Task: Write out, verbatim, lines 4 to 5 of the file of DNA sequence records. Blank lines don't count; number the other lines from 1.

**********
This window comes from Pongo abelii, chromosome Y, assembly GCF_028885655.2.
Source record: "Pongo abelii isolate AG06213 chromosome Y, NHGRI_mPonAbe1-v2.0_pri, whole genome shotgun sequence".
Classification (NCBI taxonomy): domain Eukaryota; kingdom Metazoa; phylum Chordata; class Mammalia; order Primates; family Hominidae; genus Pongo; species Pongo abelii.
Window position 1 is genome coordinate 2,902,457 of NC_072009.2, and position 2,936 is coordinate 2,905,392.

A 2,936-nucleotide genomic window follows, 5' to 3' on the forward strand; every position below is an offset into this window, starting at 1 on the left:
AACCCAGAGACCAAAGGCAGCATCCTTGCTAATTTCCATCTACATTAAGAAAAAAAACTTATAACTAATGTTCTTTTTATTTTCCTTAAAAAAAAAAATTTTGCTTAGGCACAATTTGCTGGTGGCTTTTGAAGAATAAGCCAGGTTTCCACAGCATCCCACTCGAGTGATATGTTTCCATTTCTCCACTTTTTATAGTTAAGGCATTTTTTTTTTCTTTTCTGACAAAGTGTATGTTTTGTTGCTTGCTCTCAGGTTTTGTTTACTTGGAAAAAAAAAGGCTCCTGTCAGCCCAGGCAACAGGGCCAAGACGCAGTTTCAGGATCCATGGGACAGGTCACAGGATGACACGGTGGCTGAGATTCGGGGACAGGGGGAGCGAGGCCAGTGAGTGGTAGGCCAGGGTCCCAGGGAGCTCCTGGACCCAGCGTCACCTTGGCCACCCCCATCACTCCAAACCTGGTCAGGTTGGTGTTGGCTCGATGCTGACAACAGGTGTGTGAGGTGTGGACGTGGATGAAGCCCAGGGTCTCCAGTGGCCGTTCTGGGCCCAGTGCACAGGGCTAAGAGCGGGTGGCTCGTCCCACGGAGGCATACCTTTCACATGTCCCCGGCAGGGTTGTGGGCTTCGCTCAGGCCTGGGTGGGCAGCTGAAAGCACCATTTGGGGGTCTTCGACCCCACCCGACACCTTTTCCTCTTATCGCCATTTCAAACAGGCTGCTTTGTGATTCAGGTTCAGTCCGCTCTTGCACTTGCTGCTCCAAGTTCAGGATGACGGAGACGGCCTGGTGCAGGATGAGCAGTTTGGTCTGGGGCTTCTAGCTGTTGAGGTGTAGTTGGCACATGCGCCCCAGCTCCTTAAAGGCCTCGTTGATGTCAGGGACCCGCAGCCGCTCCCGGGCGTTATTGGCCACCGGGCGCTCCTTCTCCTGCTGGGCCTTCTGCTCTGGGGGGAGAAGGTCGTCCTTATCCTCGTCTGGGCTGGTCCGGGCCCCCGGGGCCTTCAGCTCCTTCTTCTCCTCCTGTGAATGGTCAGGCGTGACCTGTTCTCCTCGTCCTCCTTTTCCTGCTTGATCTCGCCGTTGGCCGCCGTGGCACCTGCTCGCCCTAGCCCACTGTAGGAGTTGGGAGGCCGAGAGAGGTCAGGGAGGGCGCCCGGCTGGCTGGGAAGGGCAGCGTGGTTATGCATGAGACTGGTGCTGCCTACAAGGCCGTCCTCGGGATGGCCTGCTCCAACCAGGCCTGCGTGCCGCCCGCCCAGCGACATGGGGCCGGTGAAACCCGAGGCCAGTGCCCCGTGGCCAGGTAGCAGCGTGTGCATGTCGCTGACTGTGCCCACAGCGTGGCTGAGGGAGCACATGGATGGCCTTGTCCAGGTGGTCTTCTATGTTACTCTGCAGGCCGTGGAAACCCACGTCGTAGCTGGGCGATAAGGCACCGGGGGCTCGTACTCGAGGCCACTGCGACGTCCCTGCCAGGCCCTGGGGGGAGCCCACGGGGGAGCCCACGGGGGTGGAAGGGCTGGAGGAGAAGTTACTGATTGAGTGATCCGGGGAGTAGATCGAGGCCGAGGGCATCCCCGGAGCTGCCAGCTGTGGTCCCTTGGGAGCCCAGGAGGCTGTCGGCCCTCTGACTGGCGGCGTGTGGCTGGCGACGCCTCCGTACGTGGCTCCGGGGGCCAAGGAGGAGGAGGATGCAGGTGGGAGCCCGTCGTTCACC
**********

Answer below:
Window position 1 is genome coordinate 2,902,457 of NC_072009.2, and position 2,936 is coordinate 2,905,392.

A 2,936-nucleotide genomic window follows, 5' to 3' on the forward strand; every position below is an offset into this window, starting at 1 on the left: